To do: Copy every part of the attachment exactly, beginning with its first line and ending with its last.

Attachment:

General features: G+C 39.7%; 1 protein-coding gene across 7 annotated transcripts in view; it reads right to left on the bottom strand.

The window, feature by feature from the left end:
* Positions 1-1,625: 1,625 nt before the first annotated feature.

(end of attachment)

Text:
General features: G+C 39.7%; 1 protein-coding gene across 7 annotated transcripts in view; it reads right to left on the bottom strand.

The window, feature by feature from the left end:
* Positions 1-1,625: 1,625 nt before the first annotated feature.